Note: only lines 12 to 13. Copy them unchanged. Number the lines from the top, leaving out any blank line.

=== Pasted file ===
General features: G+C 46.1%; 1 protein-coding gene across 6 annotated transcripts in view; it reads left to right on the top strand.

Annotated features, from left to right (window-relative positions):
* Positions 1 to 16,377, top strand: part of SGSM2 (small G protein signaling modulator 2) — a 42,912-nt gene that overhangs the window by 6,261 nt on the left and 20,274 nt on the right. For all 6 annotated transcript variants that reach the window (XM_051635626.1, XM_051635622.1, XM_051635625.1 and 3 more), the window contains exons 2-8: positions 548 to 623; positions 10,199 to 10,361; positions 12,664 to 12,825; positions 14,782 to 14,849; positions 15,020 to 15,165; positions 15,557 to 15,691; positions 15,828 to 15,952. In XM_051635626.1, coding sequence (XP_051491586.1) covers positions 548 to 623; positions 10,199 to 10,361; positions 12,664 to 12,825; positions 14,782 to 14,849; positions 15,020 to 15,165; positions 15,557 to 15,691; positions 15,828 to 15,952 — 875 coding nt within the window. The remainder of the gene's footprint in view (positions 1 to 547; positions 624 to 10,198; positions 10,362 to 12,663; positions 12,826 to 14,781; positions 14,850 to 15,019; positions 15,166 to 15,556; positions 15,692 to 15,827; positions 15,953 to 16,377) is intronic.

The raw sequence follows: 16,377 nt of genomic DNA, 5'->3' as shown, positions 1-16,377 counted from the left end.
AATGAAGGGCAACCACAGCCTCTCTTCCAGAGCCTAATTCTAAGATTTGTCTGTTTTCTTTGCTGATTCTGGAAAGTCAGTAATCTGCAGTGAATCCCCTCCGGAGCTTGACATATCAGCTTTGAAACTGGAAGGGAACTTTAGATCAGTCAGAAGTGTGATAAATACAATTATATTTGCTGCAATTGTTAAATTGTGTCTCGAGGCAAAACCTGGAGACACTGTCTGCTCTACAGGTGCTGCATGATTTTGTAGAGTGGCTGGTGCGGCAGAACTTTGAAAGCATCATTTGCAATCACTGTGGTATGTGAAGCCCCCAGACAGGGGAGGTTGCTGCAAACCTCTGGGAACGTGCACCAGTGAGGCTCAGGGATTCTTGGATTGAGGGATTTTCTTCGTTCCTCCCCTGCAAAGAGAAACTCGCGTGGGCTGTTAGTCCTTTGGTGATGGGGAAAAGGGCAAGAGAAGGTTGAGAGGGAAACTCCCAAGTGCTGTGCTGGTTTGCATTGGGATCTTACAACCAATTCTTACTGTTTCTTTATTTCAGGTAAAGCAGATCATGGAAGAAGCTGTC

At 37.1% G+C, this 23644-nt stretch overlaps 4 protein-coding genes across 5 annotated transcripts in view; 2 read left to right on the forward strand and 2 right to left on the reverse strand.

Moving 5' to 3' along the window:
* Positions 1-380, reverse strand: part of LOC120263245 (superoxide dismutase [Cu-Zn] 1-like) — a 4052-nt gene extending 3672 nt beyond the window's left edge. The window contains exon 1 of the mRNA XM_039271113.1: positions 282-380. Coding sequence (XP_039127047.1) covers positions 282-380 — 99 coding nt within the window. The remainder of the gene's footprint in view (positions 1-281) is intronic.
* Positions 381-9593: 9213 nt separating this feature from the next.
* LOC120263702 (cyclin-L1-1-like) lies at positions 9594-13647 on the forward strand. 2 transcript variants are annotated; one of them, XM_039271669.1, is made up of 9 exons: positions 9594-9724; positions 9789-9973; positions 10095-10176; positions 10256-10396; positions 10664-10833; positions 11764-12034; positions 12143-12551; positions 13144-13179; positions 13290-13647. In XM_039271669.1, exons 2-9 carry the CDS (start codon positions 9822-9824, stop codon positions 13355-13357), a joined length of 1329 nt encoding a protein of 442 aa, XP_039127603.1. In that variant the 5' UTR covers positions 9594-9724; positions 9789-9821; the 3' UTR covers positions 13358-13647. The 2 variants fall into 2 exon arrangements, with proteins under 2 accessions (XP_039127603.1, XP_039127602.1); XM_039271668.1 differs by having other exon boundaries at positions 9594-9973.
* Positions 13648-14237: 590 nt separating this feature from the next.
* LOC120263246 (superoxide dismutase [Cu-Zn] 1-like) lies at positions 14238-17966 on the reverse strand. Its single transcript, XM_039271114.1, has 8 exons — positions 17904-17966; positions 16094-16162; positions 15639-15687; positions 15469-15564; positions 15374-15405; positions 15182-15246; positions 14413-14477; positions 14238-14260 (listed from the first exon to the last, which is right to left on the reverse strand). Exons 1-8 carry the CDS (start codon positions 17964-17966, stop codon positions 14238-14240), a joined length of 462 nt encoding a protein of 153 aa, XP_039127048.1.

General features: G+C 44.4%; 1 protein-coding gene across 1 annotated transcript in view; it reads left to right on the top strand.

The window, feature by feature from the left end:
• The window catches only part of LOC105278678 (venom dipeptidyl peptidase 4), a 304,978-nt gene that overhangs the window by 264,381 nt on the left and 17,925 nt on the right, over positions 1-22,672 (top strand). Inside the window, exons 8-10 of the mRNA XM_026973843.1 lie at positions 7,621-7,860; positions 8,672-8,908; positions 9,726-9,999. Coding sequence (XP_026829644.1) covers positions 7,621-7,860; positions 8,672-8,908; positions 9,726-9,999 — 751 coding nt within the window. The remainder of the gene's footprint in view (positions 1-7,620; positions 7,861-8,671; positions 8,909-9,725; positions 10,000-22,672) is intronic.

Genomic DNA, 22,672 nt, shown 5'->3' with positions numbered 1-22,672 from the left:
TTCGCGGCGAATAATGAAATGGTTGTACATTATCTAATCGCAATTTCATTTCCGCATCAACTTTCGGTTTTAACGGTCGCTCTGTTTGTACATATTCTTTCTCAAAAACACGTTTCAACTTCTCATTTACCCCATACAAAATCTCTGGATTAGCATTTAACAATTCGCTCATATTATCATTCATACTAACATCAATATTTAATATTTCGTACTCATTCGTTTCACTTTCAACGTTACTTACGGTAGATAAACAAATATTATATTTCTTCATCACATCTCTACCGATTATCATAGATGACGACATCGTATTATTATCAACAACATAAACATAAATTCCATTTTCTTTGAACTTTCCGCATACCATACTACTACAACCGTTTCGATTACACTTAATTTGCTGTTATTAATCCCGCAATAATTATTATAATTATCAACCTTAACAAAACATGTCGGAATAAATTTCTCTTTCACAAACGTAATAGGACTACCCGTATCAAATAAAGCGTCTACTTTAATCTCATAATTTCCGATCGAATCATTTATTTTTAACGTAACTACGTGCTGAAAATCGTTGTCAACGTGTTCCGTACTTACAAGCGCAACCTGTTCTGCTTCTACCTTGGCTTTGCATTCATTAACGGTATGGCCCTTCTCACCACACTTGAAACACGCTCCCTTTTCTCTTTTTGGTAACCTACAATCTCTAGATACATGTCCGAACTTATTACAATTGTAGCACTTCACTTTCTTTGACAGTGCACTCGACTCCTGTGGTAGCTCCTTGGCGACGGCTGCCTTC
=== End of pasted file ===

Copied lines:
* LOC120263246 (superoxide dismutase [Cu-Zn] 1-like) lies at positions 14238-17966 on the reverse strand. Its single transcript, XM_039271114.1, has 8 exons — positions 17904-17966; positions 16094-16162; positions 15639-15687; positions 15469-15564; positions 15374-15405; positions 15182-15246; positions 14413-14477; positions 14238-14260 (listed from the first exon to the last, which is right to left on the reverse strand). Exons 1-8 carry the CDS (start codon positions 17964-17966, stop codon positions 14238-14240), a joined length of 462 nt encoding a protein of 153 aa, XP_039127048.1.

General features: G+C 44.4%; 1 protein-coding gene across 1 annotated transcript in view; it reads left to right on the top strand.